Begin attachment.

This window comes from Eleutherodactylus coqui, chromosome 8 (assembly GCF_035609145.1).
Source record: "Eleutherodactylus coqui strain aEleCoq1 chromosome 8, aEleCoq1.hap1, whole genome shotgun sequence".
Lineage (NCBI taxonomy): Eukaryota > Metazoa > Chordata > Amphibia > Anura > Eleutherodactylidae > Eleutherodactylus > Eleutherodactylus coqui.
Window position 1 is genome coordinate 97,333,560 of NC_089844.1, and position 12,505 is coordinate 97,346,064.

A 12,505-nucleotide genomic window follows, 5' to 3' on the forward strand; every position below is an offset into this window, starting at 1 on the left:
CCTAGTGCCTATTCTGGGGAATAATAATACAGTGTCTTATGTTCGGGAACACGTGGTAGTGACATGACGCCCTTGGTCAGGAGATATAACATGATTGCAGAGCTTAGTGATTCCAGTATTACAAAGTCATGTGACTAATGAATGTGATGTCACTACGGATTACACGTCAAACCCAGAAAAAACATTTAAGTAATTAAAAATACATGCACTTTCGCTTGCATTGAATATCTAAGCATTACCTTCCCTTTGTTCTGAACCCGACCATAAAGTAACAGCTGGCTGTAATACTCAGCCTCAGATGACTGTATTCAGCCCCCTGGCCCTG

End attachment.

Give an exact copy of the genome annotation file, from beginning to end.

This window comes from Eleutherodactylus coqui, chromosome 8 (assembly GCF_035609145.1).
Source record: "Eleutherodactylus coqui strain aEleCoq1 chromosome 8, aEleCoq1.hap1, whole genome shotgun sequence".
Lineage (NCBI taxonomy): Eukaryota > Metazoa > Chordata > Amphibia > Anura > Eleutherodactylidae > Eleutherodactylus > Eleutherodactylus coqui.
Window position 1 is genome coordinate 97,333,560 of NC_089844.1, and position 12,505 is coordinate 97,346,064.

A 12,505-nucleotide genomic window follows, 5' to 3' on the forward strand; every position below is an offset into this window, starting at 1 on the left:
CCTAGTGCCTATTCTGGGGAATAATAATACAGTGTCTTATGTTCGGGAACACGTGGTAGTGACATGACGCCCTTGGTCAGGAGATATAACATGATTGCAGAGCTTAGTGATTCCAGTATTACAAAGTCATGTGACTAATGAATGTGATGTCACTACGGATTACACGTCAAACCCAGAAAAAACATTTAAGTAATTAAAAATACATGCACTTTCGCTTGCATTGAATATCTAAGCATTACCTTCCCTTTGTTCTGAACCCGACCATAAAGTAACAGCTGGCTGTAATACTCAGCCTCAGATGACTGTATTCAGCCCCCTGGCCCTG